“In essence, he invents the modern bookshelf: row upon row of books standing upright on their spines, stacked in specially designed wooden cases.”

In its description of Wilson-Lee’s book, University of Cambridge writes:

“Colón had an extraordinary memory and an obsession with lists,” says Wilson-Lee, whose research on Colón was funded by the British Academy. “Each time he bought a book, he would meticulously record where and when he bought it, how much it cost and the rate of currency exchange that day. Sometimes he noted where he was when he read it, what he thought of the book and if he’d met the author. As pieces of material culture, each is a fascinating account of how one man related to, used and was changed by books.”

So why have we not heard more about this extraordinary man? Read the rest of this post on




Jean T.: The censor who reviewed all Shakespeare’s plays was still operating as the censor of British Theatre until 1968  – the Lord Chamberlain- when the role of the official censor was abolished by the Theatres Act 1968. The Lord Chamberlain’s Office is still working in the Royal Household. They plan State visits, Royal Garden Parties, the State Opening of Parliament, Investitures, Royal Weddings and funerals. Not sure if they are doing much about Harry and Meghan’s wedding though – if what the celebrity mags say is true. 


Don M.: Living 50+ miles from the nearest library, makes MY Kindle Tablet my library…😀….that way I’m not limited to 3 books only and save time and expenses… traveling back and forth…time I spend reading on my Kindle. Many of us live in villages without a public library. … .😕

Good point. Try

Mary Wollstonecraft

A.J.N.: Your portrait of Mary W. reminds me of a current “feminist” writer, Rita Mae Brown. I love Rita Mae Brown’s “Mrs. Murphy” mystery series, and her “Sister Jane” mystery series that revolves around a group of modern-day foxhunting enthusiasts (who really do fox chasing from horseback, NOT actually hunting, as the greatest care is taken NOT to kill the fox!).


Finally . . .

This week’s watercolor: Hemingway and cat

A friend asked for some caricatures of 20th century American writers for her business. No. 1 on the list, of course, is Ernest Hemingway. Thought I would have some fun with this one.

Best quote of the week:

To me, the great joy of writing is discovering. Most writers are told to write about what they know, but I still love the adventure of going out and reporting on things I don’t know about.” Tom Wolfe, journalist (1930-2018)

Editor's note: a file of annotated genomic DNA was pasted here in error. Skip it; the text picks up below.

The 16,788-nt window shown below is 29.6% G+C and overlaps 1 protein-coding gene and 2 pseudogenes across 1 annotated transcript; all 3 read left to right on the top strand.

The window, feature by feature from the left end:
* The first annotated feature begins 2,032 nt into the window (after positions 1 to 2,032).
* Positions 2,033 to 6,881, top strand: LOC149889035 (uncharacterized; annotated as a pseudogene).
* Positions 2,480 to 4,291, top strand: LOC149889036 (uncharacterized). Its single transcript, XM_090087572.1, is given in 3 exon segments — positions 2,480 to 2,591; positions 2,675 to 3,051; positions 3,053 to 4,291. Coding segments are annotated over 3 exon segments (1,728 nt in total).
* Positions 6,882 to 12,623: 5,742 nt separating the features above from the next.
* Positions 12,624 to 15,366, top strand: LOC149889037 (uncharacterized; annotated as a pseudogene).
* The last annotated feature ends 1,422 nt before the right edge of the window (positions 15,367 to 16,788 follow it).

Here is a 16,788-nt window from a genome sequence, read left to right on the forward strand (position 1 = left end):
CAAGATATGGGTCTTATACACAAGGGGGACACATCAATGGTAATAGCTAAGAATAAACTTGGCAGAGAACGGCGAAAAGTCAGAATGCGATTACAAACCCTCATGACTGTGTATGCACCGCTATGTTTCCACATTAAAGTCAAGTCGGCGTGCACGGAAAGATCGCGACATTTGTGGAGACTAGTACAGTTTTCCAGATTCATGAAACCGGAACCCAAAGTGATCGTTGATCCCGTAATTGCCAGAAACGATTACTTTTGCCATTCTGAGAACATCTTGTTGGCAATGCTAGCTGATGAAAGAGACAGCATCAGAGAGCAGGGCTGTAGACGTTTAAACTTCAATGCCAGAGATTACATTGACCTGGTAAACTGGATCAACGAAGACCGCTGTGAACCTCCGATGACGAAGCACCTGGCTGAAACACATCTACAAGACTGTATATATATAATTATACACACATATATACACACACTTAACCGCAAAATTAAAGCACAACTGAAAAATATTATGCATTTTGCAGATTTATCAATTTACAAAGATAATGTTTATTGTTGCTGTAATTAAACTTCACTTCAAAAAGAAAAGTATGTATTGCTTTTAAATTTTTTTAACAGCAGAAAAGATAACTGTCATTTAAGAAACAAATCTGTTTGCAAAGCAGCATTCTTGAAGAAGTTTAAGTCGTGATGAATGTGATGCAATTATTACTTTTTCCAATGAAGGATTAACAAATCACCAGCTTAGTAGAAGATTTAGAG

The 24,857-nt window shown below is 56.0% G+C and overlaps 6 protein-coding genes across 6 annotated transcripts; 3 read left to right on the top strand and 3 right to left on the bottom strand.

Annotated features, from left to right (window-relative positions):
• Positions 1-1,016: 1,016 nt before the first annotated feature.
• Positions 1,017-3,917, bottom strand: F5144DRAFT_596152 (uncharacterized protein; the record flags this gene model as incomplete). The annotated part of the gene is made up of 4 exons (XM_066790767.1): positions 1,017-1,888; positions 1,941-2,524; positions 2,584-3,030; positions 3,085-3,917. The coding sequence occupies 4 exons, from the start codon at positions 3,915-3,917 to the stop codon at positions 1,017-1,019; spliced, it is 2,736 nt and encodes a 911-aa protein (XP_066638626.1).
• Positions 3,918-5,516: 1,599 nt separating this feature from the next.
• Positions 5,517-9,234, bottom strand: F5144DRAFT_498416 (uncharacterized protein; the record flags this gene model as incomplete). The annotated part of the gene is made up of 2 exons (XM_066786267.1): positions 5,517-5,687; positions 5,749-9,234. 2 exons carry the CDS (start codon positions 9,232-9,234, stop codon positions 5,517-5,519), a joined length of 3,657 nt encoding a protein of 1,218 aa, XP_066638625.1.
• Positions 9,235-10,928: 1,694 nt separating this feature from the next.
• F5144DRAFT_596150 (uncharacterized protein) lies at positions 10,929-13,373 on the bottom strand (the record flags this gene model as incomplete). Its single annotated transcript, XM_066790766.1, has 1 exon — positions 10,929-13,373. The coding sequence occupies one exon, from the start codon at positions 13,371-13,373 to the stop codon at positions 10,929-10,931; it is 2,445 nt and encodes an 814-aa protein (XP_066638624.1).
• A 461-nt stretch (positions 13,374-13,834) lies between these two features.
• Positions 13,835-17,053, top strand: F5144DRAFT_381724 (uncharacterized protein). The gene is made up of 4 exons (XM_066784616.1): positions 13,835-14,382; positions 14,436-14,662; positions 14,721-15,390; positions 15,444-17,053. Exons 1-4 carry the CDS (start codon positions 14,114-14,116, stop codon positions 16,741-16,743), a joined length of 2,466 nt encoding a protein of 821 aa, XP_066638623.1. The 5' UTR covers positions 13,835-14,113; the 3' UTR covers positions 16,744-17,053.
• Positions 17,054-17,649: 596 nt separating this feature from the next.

Helping those in need

This is my weekly reminder to all of us (especially me) that there are many people who need our help. It’s not complicated. Things happen to people, and we should be ready to do all the good we can in all of the ways we can. (Some will recognize that I am paraphrasing John Wesley here). When is the last time you gave to your favorite charity? The United Methodist Committee on Relief ( my favorite charity. Please make a contribution to yours.

Keep reading, keep writing (especially to me), and have a great weekend.


Jim Stovall

You can connect with Jim on FacebookTwitterLinkedin, and BookBub.

His Amazon author page is where you can find more information about his books.

Last week’s newsletter: The first feminist, the power of the story, Golden State Killer followup, Shakespeare, and more: newsletter, May 11, 2018



Point Spread’s latest review
A very kind reader (David P.) has left the following review of Point Spread on Amazon. Thanks, David.
Point Spread by Jim Stovall

Interesting premise told from a teenage girls point of view and I think Stovall totally nailed it. I loved the way the plot unfolded bit by bit having you trying to guess what comes next. It’s about doing something wrong for a good reason. It’s a look into life in the 60’s in a small town, about moral dilemma, determination and solving a mystery. It is full of a cast of characters that you can relate to and seem very real. It is extremely well written and a very enjoyable read. It kept me involved and interested in the story from the first page to the last. More Please!